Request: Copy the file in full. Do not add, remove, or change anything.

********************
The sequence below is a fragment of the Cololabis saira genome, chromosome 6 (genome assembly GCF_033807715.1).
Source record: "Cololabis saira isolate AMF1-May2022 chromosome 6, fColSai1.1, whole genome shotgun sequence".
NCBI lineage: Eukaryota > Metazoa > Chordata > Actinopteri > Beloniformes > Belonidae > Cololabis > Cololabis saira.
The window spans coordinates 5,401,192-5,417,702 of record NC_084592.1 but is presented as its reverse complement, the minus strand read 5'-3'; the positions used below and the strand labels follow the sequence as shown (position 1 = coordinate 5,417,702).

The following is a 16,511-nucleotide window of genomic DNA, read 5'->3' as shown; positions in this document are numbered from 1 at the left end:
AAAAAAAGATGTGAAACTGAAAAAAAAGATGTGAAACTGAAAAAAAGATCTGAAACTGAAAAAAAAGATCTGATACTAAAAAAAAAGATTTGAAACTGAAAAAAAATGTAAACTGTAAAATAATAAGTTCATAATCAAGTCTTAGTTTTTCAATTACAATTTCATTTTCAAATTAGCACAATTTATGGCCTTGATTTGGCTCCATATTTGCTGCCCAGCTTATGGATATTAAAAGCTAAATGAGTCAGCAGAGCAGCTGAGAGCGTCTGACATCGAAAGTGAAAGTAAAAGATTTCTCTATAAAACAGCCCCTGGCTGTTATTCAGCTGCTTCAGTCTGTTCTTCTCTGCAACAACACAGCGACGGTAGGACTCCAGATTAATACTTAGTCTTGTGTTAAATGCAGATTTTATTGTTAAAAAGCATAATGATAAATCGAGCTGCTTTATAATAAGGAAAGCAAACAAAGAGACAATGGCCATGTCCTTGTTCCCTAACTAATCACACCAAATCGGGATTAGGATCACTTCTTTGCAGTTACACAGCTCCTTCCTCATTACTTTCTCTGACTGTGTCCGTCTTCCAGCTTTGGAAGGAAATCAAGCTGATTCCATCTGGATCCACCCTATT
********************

The sequence below is a fragment of the Cololabis saira genome, chromosome 6 (genome assembly GCF_033807715.1).
Source record: "Cololabis saira isolate AMF1-May2022 chromosome 6, fColSai1.1, whole genome shotgun sequence".
NCBI lineage: Eukaryota > Metazoa > Chordata > Actinopteri > Beloniformes > Belonidae > Cololabis > Cololabis saira.
The window spans coordinates 5,401,192-5,417,702 of record NC_084592.1 but is presented as its reverse complement, the minus strand read 5'-3'; the positions used below and the strand labels follow the sequence as shown (position 1 = coordinate 5,417,702).

The following is a 16,511-nucleotide window of genomic DNA, read 5'->3' as shown; positions in this document are numbered from 1 at the left end:
AAAAAAAGATGTGAAACTGAAAAAAAAGATGTGAAACTGAAAAAAAGATCTGAAACTGAAAAAAAAGATCTGATACTAAAAAAAAAGATTTGAAACTGAAAAAAAATGTAAACTGTAAAATAATAAGTTCATAATCAAGTCTTAGTTTTTCAATTACAATTTCATTTTCAAATTAGCACAATTTATGGCCTTGATTTGGCTCCATATTTGCTGCCCAGCTTATGGATATTAAAAGCTAAATGAGTCAGCAGAGCAGCTGAGAGCGTCTGACATCGAAAGTGAAAGTAAAAGATTTCTCTATAAAACAGCCCCTGGCTGTTATTCAGCTGCTTCAGTCTGTTCTTCTCTGCAACAACACAGCGACGGTAGGACTCCAGATTAATACTTAGTCTTGTGTTAAATGCAGATTTTATTGTTAAAAAGCATAATGATAAATCGAGCTGCTTTATAATAAGGAAAGCAAACAAAGAGACAATGGCCATGTCCTTGTTCCCTAACTAATCACACCAAATCGGGATTAGGATCACTTCTTTGCAGTTACACAGCTCCTTCCTCATTACTTTCTCTGACTGTGTCCGTCTTCCAGCTTTGGAAGGAAATCAAGCTGATTCCATCTGGATCCACCCTATT